Group Head of Public Affairs of Amarenco Group Eva Vandest reflected on the significance of ESG for sustainable PV power plant developments for companies, going beyond low-cost generation alone.
While agreeing that permitting and grid issues remain a bottleneck for Europe at present, Vandest pointed at the EU’s efforts to accelerate and fast-track permitting procedures with REPowerEU and Renewable Energy Directive.
As the private sector gets serious about meeting its environmental obligations under ESG requirements, it is easier to work on ensuring biodiversity is at the center when planning power projects. The developers can then prioritize local ecological concerns, timing construction schedule around biology of the native flora and fauna.
Vandest said her company is mindful of its ESG responsibilities towards sustainable PV development in terms of addressing biodiversity, soil regeneration and land use which is what the industry as a whole should also ensure. It will only help increase public acceptance of solar as a clean and affordable energy source.
Moderated by TaiyangNews Managing Director Michael Schmela, the discussion during the executive panel revolved around the obstacles the industry believes the solar market faces currently and the learnings for solar from the wind energy industry.
Enerparc’s Stefan Müller listed grid constraints as the biggest challenge for Europe, which he believes is majorly due to the inordinately lengthy permitting process. While the policies at the top are changing for the better, it is a different story on the ground as the bureaucracy needs time to catch up and be flexible. These concerns differ from region to region.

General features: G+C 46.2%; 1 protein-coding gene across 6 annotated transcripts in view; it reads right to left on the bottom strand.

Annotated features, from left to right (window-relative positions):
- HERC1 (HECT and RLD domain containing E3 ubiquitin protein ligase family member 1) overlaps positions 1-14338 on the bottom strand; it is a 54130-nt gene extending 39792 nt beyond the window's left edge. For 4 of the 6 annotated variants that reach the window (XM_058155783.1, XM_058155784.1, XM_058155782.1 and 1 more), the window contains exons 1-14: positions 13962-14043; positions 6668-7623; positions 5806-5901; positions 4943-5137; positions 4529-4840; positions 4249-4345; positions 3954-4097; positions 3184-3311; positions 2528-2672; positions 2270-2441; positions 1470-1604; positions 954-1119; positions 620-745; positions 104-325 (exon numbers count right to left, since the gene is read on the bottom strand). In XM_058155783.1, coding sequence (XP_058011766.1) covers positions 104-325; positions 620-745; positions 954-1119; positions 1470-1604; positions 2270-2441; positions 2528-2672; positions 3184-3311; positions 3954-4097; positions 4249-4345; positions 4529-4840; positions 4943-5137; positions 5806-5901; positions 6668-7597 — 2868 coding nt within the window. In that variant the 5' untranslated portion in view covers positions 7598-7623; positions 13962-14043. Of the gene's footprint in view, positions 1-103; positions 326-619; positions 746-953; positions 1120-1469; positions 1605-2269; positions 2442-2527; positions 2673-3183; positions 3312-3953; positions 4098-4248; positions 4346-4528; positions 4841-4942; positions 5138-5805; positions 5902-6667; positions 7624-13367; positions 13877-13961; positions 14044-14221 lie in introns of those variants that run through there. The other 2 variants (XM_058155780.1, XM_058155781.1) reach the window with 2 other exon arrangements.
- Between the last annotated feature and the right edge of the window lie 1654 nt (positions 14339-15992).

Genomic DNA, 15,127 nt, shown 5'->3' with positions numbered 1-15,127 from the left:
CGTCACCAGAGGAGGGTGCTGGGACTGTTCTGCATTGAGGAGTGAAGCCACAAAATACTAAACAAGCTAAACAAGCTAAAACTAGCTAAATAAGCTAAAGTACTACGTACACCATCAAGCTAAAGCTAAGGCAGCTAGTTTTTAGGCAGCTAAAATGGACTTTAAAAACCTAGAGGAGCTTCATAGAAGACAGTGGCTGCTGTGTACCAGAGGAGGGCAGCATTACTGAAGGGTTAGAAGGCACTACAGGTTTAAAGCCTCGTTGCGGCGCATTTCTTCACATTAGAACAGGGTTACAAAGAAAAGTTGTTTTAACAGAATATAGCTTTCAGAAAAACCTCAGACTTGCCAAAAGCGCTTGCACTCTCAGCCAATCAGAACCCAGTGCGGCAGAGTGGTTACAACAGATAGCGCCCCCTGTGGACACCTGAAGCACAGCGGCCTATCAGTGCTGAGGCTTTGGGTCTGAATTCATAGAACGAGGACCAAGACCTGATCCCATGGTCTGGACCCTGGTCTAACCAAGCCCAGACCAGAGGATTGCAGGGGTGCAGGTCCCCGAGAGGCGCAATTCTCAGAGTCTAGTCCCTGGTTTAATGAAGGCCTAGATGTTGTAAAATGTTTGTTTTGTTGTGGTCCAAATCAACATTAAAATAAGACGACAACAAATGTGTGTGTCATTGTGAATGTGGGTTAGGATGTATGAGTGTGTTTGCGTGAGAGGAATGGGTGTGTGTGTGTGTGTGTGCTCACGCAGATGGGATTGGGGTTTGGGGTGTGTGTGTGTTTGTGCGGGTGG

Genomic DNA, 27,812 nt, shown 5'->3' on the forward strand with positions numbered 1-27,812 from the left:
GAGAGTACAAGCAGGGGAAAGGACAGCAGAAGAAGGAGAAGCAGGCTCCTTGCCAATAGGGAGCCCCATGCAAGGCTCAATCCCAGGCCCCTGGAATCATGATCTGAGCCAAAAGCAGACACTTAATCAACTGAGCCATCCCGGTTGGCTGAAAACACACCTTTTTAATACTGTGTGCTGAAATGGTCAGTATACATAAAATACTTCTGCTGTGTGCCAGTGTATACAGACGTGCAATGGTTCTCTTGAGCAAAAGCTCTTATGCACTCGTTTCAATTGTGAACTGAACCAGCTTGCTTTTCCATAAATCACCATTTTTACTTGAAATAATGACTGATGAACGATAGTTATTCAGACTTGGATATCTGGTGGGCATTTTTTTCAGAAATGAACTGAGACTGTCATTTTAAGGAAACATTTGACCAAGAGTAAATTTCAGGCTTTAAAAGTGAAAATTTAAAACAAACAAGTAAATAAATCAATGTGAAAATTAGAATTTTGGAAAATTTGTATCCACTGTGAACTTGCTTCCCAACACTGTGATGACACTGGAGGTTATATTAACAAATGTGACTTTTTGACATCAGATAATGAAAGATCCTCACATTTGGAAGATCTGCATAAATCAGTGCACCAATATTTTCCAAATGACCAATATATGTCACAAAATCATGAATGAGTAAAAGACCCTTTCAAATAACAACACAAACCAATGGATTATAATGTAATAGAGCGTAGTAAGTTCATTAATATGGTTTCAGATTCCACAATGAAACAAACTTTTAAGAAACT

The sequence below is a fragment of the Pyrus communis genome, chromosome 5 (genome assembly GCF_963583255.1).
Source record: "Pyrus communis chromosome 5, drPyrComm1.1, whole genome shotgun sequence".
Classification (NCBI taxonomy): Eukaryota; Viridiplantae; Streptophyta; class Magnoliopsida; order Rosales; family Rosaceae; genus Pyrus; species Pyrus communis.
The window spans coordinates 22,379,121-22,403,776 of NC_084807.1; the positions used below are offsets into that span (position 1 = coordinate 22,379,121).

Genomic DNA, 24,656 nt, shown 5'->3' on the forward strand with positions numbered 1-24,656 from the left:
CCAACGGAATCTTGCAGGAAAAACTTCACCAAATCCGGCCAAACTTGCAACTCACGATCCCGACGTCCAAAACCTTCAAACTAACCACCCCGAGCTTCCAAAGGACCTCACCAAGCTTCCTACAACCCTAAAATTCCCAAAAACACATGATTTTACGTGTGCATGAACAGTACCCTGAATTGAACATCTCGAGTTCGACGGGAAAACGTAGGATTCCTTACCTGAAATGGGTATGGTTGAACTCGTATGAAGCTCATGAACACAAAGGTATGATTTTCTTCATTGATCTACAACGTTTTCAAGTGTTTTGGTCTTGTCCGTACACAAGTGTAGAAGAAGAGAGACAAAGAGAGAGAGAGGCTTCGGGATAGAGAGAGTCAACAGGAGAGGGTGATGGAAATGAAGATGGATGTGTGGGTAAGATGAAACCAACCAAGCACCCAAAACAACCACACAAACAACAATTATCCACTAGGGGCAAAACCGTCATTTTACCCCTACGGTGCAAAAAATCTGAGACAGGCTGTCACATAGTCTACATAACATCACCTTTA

Grid is not so much a challenge in India, according to ReNew’s Purnendu K. Chaubey, because the country has been utilizing its existing transmission infrastructure of aging conventional plants till greenfield transmission is built.
What India does need to watch out for is the continued challenge of land acquisition, followed by price volatility of modules and non-availability of long-term, affordable financing. Chaubey also pointed at different regulations for land and grid that make things more complicated for utility-scale PV.
Both Müller and Chaubey said what solar can learn from wind energy is the need to be more transparent, ensuring technological updates and avoiding excessive dependence on O&M.
Agreeing to permitting being a challenge in Europe, Amarenco’s Eva Vandest said the industry needs to do more for public acceptance of this power generation technology which should exert influence on easing grid challenges. Best practices guidelines issued by the industry from time to time are efforts in this direction.
On that note, block your date on September 26, 2023 when TaiyangNews will host a Virtual Conference on Advanced Module Applications—from BIPV to Floating Solar. Registrations are free and can be done here.